Mochi Media Announces Social API, $10 Million Fund for Flash and Social Games

Mochi Media, the Flash gaming platform company that sold to China media giant Shanda Games for $80 million earlier this year, is continuing to focus on social. It’s announcing new tools for developers today, allowing them to provide ways for users to play games against friends and share activity to their social networks. It’s also offering a new $10 million fund for Flash and social games, in conjunction with its new corporate parent, to help finance promising new ideas.

The company worked last year to apply concepts from free-to-play social games to the Flash widget games on its site, introducing a platform-wide virtual currency, Mochi Coins, and a way for users to find friends from social networks and share things like high scores with them.

Mochi had begun live providing ways for developers to integrate pre-roll and other advertising into their widgets. Developers can then let anyone embed their games anywhere the web, and make money for themselves (with Mochi also getting a cut). On top of this, Mochi provides game analytics tools so developers could track usage and figure out where to improve their products. The company now says it reaches 150 million monthly active users, who play 15,000 games on 40,000 different web sites.

The Social API (application programming interface) lets users sign in to play a game via their identities on Facebook (using Facebook Connect), MySpace or Twitter, then play friends from across these sites and and access each site’s communication channels — say, posting a big gaming win to your Facebook wall.

But the API goes beyond what the company launched last fall, as vice president of product management Ryan Nichols tells us. It’s a layer on top of these other networks, and mimicks Facebook’s API so a social game developer on Facebook could easily port their game to it. Once a user adds a friend on Mochi from one of the social sites, that person becomes their Mochi friend — if Facebook goes down, for example, Mochi can still maintain its connection between the two people. The API =also includes a way for developers to message all users on a game, regardless of which social platform they are on.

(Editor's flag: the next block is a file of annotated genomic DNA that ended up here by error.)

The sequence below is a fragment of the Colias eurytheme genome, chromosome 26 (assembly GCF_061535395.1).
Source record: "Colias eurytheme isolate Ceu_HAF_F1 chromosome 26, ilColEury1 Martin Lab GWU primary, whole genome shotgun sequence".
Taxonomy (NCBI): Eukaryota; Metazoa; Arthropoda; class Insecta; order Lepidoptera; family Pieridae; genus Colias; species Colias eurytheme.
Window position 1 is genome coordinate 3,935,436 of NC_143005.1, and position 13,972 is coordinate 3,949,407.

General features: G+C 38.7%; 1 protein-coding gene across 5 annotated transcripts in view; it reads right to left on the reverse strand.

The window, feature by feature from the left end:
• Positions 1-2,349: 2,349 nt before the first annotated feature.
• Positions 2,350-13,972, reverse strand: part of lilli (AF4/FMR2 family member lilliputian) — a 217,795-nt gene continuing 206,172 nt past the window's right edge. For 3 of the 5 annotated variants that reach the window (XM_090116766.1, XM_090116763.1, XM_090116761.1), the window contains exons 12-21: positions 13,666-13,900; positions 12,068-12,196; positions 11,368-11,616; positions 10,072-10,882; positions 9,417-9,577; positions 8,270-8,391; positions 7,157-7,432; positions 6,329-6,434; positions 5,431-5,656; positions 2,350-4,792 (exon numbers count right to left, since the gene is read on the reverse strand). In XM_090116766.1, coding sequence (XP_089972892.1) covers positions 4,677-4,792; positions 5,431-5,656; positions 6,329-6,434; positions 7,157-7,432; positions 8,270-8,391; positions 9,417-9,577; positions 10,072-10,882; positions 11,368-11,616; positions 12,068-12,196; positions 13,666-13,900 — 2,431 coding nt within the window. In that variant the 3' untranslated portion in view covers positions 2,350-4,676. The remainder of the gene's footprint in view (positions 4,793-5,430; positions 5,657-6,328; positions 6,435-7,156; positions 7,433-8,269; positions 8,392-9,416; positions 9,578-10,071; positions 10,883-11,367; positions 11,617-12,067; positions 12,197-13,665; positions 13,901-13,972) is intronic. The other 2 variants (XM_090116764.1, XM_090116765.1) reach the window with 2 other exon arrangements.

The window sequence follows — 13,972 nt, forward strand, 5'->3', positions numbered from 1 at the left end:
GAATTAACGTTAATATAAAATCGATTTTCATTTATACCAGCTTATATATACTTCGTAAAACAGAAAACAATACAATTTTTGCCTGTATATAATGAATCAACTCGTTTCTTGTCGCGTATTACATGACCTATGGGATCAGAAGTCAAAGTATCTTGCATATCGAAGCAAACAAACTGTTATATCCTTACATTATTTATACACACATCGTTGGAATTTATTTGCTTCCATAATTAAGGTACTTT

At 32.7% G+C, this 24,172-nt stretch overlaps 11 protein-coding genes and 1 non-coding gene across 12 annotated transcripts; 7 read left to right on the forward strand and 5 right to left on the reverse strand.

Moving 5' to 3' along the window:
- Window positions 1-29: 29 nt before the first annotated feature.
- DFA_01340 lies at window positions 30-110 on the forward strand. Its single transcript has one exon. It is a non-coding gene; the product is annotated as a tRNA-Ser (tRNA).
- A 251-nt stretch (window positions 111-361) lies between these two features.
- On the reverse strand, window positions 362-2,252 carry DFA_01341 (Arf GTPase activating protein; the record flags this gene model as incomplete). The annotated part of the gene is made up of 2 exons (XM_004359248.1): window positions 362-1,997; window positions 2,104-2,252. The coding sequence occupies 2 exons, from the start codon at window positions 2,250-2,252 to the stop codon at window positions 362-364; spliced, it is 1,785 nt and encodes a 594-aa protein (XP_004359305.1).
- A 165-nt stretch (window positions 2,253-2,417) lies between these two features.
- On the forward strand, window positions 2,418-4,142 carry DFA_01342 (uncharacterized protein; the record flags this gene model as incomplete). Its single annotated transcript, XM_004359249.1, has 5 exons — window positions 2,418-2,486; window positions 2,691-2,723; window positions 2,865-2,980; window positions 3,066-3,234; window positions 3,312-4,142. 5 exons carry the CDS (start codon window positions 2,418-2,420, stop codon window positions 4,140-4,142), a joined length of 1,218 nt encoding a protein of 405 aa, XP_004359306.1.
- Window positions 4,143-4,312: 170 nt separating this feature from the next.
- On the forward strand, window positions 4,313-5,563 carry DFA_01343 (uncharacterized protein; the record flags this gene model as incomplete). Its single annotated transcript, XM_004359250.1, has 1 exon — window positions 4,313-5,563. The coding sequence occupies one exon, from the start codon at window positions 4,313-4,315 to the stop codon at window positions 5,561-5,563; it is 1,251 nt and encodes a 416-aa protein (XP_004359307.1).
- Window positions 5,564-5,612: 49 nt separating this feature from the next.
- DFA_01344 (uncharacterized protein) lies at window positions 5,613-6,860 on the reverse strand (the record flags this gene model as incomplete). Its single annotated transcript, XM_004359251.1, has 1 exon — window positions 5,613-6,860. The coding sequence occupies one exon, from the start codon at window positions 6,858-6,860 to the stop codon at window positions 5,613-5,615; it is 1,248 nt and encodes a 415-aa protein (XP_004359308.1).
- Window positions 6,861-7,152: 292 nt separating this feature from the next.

This is a smart idea, but one issue is that many social gamers prefer playing games on social networks. Why? Many don’t even realize that they’re playing “games,” per se, but rather passing the time doing something entertaining with friends on the site.

The $10 million fund, meanwhile, “will be managed by members of the management team of Mochi Media and Shanda Games. Through participation with the fund, developers will gain access to technical, design and testing resources from Shanda Games, as well as a host of development tools and distribution….”

The big picture here is this: Shanda Games, a publicly-traded company controlled by Shanda Interactive Entertainment Ltd., wants to compete outside of China. Mochi offers distribution and monetization services that allow it to do so; the social features are another step in that direction. The fund is, too. The other interesting angle we’ve been hearing is that netbook usage is exploding in China, and the lightweight devices can’t handle the processing power required for many of the downloadable and massively multiplayer online games popular in the country. The company has organically gained millions of users in China — people who have just found Mochi-powered games on their own — so Shanda is aiming for Mochi to bring its 15,000 games to bear on the Chinese market.